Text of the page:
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NOAA raises 2012 Atlantic hurricane season forecast


As the 2012 Atlantic tropical storm and hurricane season progresses the chances of storms forming and making landfall is rising, according to the latest forecast update from the U.S. National Oceanic and Atmospheric Administration (NOAA). Their latest forecast which was published at the end of last week raises the number of tropical storms they predict will form and also the amount of hurricanes. It’s not all bad though as the NOAA also forecast El Niño to return later in the season which could hinder storm formation.

The NOAA has increased their forecast for named storms to form in the Atlantic basin during the 2012 season from between 9 and 15 to between 12 and 17. Their forecast for the number of hurricanes to form has jumped from between 4 and 8 to between 5 and 8. Finally the NOAA forecast for major hurricane formation has risen from between 1 and 3 to between 2 and 3.

Not a huge jump, but at this stage of the season if their forecast is accurate it means we could see as many as 11 more named tropical storms in the Atlantic basin during this season. That could make it a long season for insurers, reinsurers and the catastrophe bond market who will be watching the Atlantic and any storm formation closely.

“We are increasing the likelihood of an above-normal season because storm-conducive wind patterns and warmer-than-normal sea surface temperatures are now in place in the Atlantic,” said Gerry Bell, Ph.D., lead seasonal hurricane forecaster at the Climate Prediction Center. “These conditions are linked to the ongoing high activity era for Atlantic hurricanes that began in 1995. Also, strong early-season activity is generally indicative of a more active season.”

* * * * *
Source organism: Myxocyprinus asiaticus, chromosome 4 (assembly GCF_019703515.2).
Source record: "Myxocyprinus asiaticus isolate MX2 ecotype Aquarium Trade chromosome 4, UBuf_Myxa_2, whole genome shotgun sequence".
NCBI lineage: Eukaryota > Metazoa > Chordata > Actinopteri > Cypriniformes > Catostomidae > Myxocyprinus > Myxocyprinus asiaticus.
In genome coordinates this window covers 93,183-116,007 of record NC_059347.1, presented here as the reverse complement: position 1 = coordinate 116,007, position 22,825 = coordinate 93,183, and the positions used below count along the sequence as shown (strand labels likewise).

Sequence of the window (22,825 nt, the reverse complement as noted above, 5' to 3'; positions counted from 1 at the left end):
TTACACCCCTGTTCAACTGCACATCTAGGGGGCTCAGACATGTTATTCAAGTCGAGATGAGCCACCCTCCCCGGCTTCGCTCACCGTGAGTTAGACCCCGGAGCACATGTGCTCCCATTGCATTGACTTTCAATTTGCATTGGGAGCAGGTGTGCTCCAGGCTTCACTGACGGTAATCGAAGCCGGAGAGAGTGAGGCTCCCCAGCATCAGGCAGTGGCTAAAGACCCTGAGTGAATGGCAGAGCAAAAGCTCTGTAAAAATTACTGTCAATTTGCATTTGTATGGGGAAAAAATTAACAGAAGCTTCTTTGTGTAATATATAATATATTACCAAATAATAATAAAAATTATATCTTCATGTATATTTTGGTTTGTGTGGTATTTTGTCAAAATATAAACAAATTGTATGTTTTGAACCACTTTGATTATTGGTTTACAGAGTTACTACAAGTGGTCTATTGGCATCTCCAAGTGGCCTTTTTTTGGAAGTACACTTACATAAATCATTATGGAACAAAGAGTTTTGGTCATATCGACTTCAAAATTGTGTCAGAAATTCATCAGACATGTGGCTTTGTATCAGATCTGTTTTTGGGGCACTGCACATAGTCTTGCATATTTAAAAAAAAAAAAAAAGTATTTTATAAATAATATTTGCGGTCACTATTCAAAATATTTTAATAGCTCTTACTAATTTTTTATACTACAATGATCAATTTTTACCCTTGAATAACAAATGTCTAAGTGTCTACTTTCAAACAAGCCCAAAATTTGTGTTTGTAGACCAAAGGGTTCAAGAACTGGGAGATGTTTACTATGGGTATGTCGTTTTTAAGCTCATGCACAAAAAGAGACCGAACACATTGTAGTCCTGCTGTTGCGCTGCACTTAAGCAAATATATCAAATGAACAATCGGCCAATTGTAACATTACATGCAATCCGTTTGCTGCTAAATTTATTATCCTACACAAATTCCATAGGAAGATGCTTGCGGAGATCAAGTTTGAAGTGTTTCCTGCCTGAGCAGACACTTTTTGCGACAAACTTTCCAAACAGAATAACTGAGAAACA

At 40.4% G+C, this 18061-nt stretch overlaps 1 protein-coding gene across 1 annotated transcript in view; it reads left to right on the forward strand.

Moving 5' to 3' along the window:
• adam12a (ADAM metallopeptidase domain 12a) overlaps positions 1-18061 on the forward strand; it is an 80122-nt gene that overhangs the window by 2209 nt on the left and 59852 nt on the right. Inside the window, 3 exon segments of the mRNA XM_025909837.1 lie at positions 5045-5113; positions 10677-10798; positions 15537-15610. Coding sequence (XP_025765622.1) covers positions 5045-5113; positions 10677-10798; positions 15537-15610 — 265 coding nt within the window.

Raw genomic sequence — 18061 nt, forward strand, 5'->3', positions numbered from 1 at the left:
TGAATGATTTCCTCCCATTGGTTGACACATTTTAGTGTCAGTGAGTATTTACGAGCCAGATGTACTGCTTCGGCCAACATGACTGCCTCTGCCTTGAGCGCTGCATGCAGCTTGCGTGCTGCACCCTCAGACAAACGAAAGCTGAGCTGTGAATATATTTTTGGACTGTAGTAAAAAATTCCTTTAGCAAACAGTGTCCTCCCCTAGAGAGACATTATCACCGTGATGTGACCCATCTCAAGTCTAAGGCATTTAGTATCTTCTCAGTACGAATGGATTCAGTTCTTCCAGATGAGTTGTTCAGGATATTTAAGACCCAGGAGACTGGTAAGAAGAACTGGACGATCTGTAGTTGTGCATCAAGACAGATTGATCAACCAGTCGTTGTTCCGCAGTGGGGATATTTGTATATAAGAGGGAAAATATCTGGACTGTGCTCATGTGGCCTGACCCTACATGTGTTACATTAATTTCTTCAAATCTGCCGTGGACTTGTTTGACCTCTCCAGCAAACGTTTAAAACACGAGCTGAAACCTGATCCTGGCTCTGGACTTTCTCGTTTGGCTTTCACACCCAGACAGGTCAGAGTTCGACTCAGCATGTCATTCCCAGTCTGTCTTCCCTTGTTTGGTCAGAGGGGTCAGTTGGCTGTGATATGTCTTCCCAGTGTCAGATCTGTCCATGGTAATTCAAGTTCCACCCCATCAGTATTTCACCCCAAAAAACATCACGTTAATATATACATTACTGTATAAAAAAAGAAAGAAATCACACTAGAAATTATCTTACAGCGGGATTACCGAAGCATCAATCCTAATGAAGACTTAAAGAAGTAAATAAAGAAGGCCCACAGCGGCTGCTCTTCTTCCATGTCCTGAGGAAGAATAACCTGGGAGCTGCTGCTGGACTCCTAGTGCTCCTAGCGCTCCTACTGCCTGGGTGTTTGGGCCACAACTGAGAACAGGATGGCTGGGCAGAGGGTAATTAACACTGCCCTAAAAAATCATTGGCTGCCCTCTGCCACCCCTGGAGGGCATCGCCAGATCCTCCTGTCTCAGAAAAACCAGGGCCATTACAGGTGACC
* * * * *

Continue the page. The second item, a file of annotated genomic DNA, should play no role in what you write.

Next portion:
However, the NOAA seasonal climate forecasters also announced last week that they foresee El Niño developing in August or September which could hinder tropical storm formation.

“El Niño is a competing factor, because it strengthens the vertical wind shear over the Atlantic, which suppresses storm development. However, we don’t expect El Niño’s influence until later in the season,” Bell said.

“We have a long way to go until the end of the season, and we shouldn’t let our guard down,” said Laura Furgione, acting director of NOAA’s National Weather Service.  “Hurricanes often bring dangerous inland flooding as we saw a year ago in the Northeast with Hurricane Irene and Tropical Storm Lee. Even people who live hundreds of miles from the coast need to remain vigilant through the remainder of the season,” Furgione added.

Remember you can keep up to date and follow the season as it develops on our 2012 Atlantic Storm Season page.

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